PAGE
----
At the beginning of March 2019, Scott Gottlieb unexpectedly announced his resignation as the commissioner of the US Food and Drug Administration (FDA).
Although his appointment in 2017 was initially met with scepticism due to his prior intimate links with industry, Gottlieb’s resignation was greeted with widespread praise of his extensive achievements.
On top of overseeing the approval of a record number of drug approvals in 2018 – 13 more than the 46 in 2017 – what were Gottlieb’s main successes during his two years at the helm of the FDA?
May 2017: Gottlieb sworn in as FDA commissioner
Following his inauguration to the US presidency, Donald Trump nominated Gottlieb as his candidate for FDA commissioner in March 2017. The US Senate confirmed Gottlieb’s appointment by 57 votes to 42 in May 2017.
A trained doctor and FDA deputy commissioner during the George W Bush presidency, Gottlieb has also previously worked as a venture partner and consultant to the pharmaceutical industry, as well as serving on the board of directors of a range of life sciences companies.
December 2017: increasing oversight of homeopathic medicines
In response to a sharp rise in the number of unregulated homeopathic products being sold for indications they had not been approved for, the FDA proposed a new, risk-based enforcement approach to these products. This followed various public warnings about certain illegal products, which could cause serious side effects and/or contain toxic substances.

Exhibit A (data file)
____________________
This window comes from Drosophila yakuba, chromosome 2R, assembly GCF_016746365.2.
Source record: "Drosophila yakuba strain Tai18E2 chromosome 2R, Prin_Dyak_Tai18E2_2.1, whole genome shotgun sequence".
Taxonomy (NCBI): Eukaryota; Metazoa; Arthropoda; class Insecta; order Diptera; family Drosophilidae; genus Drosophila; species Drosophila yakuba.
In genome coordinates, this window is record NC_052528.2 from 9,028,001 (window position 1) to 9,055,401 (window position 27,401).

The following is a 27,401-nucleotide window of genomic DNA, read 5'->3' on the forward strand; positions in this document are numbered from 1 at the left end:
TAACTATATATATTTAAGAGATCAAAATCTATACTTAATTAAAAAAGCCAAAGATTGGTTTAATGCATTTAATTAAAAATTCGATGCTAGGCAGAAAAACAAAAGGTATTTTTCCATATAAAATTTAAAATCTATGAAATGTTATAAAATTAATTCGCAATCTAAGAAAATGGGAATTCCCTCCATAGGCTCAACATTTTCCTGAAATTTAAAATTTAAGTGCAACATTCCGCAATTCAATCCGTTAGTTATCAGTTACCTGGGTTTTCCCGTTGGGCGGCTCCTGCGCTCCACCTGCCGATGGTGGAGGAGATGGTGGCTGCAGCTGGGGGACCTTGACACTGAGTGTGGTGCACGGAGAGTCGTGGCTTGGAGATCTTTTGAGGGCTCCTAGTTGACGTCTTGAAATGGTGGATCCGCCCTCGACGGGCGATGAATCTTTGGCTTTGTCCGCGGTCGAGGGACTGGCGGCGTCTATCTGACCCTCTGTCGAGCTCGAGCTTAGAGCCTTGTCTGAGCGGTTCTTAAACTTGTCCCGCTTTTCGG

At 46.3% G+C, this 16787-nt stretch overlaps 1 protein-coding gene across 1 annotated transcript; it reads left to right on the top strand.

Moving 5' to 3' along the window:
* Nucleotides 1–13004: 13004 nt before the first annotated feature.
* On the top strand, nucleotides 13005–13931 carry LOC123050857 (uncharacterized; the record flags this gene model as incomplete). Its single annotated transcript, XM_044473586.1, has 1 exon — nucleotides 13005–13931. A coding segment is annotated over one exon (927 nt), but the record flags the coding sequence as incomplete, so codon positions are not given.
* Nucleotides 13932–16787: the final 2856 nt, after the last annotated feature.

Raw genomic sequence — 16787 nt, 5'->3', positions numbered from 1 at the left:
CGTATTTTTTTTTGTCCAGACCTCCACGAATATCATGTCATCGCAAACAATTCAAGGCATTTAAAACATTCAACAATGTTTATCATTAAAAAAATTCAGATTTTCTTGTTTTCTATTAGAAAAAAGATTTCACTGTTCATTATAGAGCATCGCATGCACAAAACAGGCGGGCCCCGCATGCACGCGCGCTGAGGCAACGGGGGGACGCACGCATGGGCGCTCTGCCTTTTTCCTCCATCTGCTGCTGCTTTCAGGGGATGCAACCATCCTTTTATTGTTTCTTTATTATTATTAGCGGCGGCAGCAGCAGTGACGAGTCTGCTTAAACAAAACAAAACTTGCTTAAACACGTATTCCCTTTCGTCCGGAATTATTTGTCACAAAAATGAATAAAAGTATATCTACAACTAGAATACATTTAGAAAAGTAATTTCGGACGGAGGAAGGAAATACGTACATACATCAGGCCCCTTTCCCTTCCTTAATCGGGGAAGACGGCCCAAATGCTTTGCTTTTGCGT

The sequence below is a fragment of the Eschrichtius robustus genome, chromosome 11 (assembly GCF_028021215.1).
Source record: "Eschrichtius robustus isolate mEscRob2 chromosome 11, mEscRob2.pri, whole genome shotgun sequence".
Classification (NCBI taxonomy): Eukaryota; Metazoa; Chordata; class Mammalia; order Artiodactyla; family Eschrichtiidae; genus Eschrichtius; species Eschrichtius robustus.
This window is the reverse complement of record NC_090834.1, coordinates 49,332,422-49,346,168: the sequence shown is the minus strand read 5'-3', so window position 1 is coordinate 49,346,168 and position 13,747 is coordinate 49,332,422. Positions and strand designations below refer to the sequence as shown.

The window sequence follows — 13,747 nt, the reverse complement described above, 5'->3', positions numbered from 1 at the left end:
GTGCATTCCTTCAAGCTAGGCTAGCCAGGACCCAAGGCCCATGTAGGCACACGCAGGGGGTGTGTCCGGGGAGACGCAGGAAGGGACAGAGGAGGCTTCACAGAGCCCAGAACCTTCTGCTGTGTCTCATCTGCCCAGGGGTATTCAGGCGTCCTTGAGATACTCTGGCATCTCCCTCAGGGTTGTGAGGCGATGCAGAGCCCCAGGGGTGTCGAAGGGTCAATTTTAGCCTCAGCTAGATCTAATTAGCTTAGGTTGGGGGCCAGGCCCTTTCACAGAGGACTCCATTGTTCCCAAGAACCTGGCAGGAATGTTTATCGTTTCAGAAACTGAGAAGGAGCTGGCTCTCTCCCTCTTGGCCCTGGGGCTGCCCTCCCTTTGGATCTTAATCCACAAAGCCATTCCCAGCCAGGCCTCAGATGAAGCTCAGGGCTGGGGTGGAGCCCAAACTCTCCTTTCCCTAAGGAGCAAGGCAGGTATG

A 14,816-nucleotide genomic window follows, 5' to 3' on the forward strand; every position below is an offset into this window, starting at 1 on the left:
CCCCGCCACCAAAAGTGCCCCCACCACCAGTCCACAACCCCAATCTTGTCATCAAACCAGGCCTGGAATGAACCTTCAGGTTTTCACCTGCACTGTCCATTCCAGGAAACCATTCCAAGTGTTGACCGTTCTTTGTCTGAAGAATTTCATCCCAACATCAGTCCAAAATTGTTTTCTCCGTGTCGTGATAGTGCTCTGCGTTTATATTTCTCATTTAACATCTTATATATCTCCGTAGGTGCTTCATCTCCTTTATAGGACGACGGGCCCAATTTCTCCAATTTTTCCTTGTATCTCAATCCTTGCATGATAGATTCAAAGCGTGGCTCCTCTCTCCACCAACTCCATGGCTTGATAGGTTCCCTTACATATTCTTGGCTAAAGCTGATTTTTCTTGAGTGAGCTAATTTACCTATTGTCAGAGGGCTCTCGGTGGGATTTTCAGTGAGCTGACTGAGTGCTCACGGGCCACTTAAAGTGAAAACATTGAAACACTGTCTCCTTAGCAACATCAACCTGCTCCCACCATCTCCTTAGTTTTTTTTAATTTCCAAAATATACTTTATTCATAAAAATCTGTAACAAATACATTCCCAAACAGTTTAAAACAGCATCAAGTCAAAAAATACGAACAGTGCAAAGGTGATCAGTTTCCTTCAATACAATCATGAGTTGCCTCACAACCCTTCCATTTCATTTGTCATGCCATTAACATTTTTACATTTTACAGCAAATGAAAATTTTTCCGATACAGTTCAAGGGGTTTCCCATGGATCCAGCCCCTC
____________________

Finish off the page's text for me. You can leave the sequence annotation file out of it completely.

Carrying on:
Gottlieb said: “Our approach to regulating homeopathic drugs must evolve to reflect the current complexity of the market, by taking a more risk-based approach to enforcement.
“The FDA has a responsibility to protect the public from products that may not deliver any benefit and have the potential to cause harm.”
April 2018: clamping down on tobacco sales to minors
One of Gottlieb’s personal crusades was to clamp down on establishments that illegally target minors in selling tobacco, particularly e-cigarettes.
The FDA’s Youth Tobacco Prevention Plan created in April 2018 focused on conducting a nationwide probe and cooperated with online marketplace eBay to crack down on the sale of e-cigarettes to minors by both brick-and-mortar and online retailers.
In September 2018, Gottlieb announced further enforcement actions; the FDA had issued more than 1,300 warning letters and fines to stores for selling e-cigarettes since April that same year.
Advocacy group Campaign for Tobacco-Free Kids praised Gottlieb’s commitment following his resignation. President Matthew Myers wrote in a statement: “We applaud FDA Commissioner Scott Gottlieb for his strong leadership in making the fight against tobacco use a centrepiece of his tenure at the FDA.”
April 2018: mitigating the opioid crisis
Advancing the development of medication-assisted treatment (MAT) to fight the serious opioid addiction crisis gripping the US was one of Gottlieb’s personal priorities. In a statement, he wrote: “The opioid crisis is one of the largest and most complex public health tragedies that our nation has ever faced. It remains the biggest public health crisis facing the FDA.”
In April 2018, the FDA established new pathways to encourage the development of buprenorphine-based MAT products, including lowering barriers to approval. This was added to and expanded in August by a second guidance.
To further support these efforts, in June 2018 the FDA warned nine online networks operating 53 websites about illegally selling unapproved and potentially dangerous versions of opioid medications.
July 2018: leads investigation into impurities found in valsartan-based medication